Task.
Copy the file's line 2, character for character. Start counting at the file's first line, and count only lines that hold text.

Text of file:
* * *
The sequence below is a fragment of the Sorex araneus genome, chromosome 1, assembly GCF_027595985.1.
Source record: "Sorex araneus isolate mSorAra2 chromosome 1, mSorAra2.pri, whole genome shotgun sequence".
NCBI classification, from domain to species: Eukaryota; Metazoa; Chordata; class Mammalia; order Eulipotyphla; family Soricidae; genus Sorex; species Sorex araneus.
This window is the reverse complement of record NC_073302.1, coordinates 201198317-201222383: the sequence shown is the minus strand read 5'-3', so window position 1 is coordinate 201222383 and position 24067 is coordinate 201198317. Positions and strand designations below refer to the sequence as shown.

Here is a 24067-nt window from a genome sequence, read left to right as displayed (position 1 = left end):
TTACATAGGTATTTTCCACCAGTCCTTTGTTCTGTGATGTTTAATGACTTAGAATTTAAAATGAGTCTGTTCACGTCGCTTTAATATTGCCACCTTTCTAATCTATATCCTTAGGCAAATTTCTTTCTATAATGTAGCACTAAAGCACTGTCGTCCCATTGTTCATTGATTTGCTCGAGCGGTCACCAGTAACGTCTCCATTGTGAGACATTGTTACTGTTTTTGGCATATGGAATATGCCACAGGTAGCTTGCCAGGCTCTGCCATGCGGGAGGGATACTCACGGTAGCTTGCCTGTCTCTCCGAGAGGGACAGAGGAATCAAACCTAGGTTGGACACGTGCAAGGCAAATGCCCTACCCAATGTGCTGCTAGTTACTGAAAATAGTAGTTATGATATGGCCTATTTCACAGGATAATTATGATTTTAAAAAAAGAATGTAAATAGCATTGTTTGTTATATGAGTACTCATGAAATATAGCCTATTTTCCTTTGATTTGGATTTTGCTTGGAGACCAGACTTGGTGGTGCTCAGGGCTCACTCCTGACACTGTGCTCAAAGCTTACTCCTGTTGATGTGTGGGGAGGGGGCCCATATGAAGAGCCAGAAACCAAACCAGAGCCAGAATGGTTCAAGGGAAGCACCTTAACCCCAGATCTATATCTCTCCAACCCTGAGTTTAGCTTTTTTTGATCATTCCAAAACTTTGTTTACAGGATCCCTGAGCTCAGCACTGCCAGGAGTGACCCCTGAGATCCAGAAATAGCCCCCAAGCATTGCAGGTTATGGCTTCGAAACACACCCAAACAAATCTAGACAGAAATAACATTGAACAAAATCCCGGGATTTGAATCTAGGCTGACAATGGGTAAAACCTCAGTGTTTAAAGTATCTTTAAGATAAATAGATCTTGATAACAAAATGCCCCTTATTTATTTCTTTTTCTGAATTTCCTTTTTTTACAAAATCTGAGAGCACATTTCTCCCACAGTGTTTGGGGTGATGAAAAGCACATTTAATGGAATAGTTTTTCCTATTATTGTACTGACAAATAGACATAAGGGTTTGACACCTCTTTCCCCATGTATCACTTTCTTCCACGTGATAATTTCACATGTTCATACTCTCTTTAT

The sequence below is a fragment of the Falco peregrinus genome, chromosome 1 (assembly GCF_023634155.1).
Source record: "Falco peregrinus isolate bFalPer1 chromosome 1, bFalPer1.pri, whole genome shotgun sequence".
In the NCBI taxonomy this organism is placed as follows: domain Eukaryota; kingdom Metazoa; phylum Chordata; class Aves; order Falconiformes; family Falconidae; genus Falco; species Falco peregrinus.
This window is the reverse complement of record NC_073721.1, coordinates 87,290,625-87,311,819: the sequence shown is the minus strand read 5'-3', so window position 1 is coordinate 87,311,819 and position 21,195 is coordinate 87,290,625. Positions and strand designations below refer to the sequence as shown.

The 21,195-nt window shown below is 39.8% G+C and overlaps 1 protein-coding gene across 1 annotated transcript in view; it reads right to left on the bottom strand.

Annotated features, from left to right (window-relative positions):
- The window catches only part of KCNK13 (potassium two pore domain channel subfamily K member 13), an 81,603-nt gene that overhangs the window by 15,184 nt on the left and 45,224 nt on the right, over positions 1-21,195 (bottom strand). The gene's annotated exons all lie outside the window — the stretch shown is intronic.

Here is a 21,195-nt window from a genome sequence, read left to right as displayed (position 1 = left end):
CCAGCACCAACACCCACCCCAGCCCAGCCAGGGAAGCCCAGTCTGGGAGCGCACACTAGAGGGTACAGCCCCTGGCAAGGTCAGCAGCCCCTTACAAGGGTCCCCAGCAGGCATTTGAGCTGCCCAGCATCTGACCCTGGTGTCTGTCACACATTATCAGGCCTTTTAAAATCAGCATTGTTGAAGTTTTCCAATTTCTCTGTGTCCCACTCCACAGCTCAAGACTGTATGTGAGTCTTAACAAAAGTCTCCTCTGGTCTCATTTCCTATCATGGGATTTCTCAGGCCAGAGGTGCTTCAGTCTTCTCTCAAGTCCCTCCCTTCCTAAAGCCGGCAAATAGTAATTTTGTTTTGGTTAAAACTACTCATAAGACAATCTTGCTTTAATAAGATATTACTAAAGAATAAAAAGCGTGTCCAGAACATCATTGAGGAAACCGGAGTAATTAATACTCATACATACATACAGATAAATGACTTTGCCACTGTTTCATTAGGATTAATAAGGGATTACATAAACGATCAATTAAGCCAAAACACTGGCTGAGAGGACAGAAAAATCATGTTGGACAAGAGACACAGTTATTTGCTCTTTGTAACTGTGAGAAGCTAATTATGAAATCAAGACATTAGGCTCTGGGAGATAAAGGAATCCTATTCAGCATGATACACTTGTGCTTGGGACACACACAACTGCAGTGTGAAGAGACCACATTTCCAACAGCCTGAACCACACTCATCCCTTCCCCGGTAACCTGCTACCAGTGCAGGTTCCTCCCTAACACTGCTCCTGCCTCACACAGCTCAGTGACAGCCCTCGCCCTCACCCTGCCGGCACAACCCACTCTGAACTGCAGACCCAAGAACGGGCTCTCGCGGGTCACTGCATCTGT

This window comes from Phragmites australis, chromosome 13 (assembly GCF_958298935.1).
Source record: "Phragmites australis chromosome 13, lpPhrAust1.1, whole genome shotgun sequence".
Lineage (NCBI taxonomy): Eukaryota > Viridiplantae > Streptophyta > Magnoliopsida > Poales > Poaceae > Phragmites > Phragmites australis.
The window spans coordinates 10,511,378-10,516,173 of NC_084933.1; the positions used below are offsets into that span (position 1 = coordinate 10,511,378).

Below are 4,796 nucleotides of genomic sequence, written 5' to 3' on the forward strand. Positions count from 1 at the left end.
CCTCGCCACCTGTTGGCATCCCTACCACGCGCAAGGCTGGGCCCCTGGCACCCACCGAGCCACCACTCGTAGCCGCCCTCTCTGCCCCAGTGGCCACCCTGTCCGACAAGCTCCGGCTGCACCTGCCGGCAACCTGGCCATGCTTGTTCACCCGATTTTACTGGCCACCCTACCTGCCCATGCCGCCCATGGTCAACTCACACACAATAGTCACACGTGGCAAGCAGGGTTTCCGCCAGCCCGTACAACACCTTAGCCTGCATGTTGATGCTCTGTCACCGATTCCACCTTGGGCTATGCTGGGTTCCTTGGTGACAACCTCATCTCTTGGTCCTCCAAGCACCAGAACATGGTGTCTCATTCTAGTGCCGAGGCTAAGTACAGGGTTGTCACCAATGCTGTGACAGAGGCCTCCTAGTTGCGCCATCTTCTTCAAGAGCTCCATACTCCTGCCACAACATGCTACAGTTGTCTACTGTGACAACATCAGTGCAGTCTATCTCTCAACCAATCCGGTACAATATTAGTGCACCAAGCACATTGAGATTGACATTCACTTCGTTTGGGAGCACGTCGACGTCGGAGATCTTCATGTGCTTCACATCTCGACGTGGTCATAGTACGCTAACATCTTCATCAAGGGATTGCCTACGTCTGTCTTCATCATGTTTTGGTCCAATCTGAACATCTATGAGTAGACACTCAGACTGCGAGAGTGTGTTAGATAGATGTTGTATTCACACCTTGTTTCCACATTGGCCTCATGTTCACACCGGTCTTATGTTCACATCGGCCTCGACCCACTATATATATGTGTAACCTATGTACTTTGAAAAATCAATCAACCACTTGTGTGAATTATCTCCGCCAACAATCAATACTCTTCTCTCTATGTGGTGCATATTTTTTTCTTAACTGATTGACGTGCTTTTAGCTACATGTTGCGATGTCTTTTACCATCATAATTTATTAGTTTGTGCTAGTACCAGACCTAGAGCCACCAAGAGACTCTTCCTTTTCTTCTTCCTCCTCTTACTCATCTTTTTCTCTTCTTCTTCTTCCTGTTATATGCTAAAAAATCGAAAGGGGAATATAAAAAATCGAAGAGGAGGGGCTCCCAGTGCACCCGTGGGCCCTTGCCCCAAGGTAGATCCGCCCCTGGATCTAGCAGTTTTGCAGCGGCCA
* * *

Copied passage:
Source record: "Sorex araneus isolate mSorAra2 chromosome 1, mSorAra2.pri, whole genome shotgun sequence".